What is interesting about the field you chose?
While every situation is unique and needs to be treated as such, it is interesting for me as a psychology practitioner to see people through therapy intervention changing their negative thoughts to positive ones, with a resultant behavioural change.
What should young people do to get into your field of forensic psychology?
It is important that young people complete their master’s degree in psychology before they can study forensic psychology because they must be in a position to understand the differences between the two. In clinical psychology we empower clients to deal with their emotional and psychological pain. In forensic psychology we make recommendations to the court as expert witnesses.
Was there an event or a person who encouraged you to go into the field?
My childhood friend Dr Buti Kale and other members of my family encouraged me to go for a career that is people oriented. My parents Edwin and Vicky Morata who supported me. Kale said it was my calling from God.
What value would you say your field adds to human existence?
My work adds value to all humankind because we all have challenges — emotionally, psychologically, financially — and all of them affect our families and work environments. I render my services to individuals, families, the private sector, mines, government, churches and schools.
I do wellness workshops in the workplace, and for women and couples. I provide professional advice to the broader population through the media as a panelist and an adviser.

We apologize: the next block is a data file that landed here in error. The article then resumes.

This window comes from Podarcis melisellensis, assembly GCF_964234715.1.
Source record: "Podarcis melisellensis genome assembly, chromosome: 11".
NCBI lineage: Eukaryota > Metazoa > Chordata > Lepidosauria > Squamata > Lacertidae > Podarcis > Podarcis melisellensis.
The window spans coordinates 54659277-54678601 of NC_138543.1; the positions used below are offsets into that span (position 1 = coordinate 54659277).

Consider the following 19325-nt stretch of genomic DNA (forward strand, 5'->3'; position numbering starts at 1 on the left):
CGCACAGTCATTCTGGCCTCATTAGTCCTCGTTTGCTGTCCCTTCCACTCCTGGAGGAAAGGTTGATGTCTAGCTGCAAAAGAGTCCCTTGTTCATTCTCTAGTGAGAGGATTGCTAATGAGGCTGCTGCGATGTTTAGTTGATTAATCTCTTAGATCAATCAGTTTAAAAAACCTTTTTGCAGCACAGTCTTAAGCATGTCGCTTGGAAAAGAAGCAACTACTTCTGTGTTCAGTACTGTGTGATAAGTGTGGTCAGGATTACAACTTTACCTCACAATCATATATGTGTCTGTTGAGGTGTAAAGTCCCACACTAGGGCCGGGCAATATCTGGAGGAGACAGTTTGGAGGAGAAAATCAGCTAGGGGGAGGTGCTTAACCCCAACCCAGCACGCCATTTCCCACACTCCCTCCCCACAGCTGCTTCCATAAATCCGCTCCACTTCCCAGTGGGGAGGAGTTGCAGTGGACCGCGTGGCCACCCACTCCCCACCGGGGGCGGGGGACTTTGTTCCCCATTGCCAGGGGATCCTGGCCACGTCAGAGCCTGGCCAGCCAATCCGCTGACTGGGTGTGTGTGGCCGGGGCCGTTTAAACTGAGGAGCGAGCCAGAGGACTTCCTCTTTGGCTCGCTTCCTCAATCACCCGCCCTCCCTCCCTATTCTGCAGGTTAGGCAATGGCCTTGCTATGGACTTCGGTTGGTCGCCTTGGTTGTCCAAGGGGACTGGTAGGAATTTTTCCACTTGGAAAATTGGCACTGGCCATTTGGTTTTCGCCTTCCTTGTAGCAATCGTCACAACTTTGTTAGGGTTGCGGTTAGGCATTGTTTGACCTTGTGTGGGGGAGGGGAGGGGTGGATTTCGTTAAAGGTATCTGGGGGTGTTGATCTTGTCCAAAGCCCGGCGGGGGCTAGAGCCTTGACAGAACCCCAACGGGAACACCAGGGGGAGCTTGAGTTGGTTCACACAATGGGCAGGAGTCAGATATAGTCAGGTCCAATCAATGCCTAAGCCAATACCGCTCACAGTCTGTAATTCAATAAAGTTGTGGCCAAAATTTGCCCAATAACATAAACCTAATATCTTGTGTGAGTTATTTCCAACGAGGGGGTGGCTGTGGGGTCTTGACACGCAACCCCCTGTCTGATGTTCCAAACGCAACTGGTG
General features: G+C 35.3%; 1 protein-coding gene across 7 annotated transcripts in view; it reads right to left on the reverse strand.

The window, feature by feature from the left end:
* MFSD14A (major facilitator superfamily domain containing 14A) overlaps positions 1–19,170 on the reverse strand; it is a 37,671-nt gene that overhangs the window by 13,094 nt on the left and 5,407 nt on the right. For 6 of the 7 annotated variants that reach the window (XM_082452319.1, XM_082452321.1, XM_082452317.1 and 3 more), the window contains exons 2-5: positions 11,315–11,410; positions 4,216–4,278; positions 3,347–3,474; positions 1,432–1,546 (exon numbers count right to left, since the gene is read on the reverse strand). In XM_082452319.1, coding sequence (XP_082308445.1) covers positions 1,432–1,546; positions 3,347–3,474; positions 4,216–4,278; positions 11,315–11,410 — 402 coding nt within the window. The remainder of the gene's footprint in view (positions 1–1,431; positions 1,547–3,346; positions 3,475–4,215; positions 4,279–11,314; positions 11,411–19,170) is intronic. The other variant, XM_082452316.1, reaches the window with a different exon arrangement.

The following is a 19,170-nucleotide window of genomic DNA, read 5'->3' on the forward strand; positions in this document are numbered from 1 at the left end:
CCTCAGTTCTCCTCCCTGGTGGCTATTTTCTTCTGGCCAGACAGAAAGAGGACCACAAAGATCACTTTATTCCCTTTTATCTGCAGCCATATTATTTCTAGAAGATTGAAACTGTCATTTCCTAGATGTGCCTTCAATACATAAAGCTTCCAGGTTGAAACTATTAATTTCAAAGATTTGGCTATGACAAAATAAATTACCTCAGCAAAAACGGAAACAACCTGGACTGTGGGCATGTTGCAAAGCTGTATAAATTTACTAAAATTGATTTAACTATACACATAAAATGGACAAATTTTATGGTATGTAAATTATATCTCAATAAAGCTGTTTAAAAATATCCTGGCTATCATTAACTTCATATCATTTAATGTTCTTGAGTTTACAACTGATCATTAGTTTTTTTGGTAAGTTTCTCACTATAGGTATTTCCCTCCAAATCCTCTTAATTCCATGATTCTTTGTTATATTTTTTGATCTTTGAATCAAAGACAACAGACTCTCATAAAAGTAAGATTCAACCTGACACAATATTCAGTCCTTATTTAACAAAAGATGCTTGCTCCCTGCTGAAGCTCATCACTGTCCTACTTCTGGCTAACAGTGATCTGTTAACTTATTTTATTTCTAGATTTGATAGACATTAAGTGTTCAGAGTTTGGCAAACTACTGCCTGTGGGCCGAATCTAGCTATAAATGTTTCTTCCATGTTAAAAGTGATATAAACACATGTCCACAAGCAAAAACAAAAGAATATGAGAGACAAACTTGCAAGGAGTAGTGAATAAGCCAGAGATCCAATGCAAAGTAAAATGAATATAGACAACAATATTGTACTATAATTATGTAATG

Who do you admire most in your profession?
I admire Professor Queen Mokhuane, under whose leadership I was privileged to work. She is the first black woman psychologist in South Africa and head of clinical psychology at Medunsa.
What do you do when you are not working?
I spend quality time with my family, my parther Shadrack Nakeli and visit my parents in Soweto. It is important to me to reconnect with them because I travel a lot. I also set aside time for myself — to get a spa massage, or to read and listen to gospel music. I also escape to prayer retreats and spend time at couples meetings. It is also important for me to have regular meetings with my colleagues for debriefing sessions as clinicians to check how we are doing in our workplace. I structure my end-of-the-year holidays with my family to have meaningful family bonding; this helps me to have a good start in the new year.
What is your message to young people who want to go into your field?
For young and old people who would like to become psychologists it is important to have passion and not to be judgmental. You must have love for people and respect ethics. In this way you can help others recover from pain. You must be a good listener and communicator. You must understand that you are handling real-life issues that individuals may have been battling with for many years and keep strict confidentiality. They must also be able to refer to other medical professionals. People will come to you because they trust that they are going to get help from you and solutions for their problems.
Ketso Moorosi’s rooms are located at Lister Building, Suite 1002, 10th Floor, Cnr Jeppe & Small Street, Johannesburg, Tel: 011 337 3227